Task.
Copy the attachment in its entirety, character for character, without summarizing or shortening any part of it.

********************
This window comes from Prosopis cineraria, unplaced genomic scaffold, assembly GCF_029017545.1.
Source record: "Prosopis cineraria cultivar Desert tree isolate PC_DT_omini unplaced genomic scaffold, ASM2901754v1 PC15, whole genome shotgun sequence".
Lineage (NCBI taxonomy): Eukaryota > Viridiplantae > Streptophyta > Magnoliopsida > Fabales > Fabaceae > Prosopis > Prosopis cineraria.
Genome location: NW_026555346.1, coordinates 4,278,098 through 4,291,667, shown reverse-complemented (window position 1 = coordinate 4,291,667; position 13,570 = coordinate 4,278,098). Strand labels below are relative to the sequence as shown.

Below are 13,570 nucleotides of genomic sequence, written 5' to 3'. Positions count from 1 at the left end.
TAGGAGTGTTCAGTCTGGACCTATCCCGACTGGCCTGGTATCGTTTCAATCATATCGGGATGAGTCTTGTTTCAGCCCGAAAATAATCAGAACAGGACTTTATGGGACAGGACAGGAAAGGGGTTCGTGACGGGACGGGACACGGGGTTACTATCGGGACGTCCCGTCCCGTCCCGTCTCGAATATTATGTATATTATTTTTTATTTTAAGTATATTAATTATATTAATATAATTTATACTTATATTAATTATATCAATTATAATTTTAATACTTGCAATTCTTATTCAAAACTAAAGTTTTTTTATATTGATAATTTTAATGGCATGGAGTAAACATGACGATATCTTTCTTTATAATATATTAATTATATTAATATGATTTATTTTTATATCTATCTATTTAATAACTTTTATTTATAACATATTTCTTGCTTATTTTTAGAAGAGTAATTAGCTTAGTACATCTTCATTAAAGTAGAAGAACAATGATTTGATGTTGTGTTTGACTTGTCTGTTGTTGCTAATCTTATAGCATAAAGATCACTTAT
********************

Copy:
This window comes from Prosopis cineraria, unplaced genomic scaffold, assembly GCF_029017545.1.
Source record: "Prosopis cineraria cultivar Desert tree isolate PC_DT_omini unplaced genomic scaffold, ASM2901754v1 PC15, whole genome shotgun sequence".
Lineage (NCBI taxonomy): Eukaryota > Viridiplantae > Streptophyta > Magnoliopsida > Fabales > Fabaceae > Prosopis > Prosopis cineraria.
Genome location: NW_026555346.1, coordinates 4,278,098 through 4,291,667, shown reverse-complemented (window position 1 = coordinate 4,291,667; position 13,570 = coordinate 4,278,098). Strand labels below are relative to the sequence as shown.

Below are 13,570 nucleotides of genomic sequence, written 5' to 3'. Positions count from 1 at the left end.
TAGGAGTGTTCAGTCTGGACCTATCCCGACTGGCCTGGTATCGTTTCAATCATATCGGGATGAGTCTTGTTTCAGCCCGAAAATAATCAGAACAGGACTTTATGGGACAGGACAGGAAAGGGGTTCGTGACGGGACGGGACACGGGGTTACTATCGGGACGTCCCGTCCCGTCCCGTCTCGAATATTATGTATATTATTTTTTATTTTAAGTATATTAATTATATTAATATAATTTATACTTATATTAATTATATCAATTATAATTTTAATACTTGCAATTCTTATTCAAAACTAAAGTTTTTTTATATTGATAATTTTAATGGCATGGAGTAAACATGACGATATCTTTCTTTATAATATATTAATTATATTAATATGATTTATTTTTATATCTATCTATTTAATAACTTTTATTTATAACATATTTCTTGCTTATTTTTAGAAGAGTAATTAGCTTAGTACATCTTCATTAAAGTAGAAGAACAATGATTTGATGTTGTGTTTGACTTGTCTGTTGTTGCTAATCTTATAGCATAAAGATCACTTAT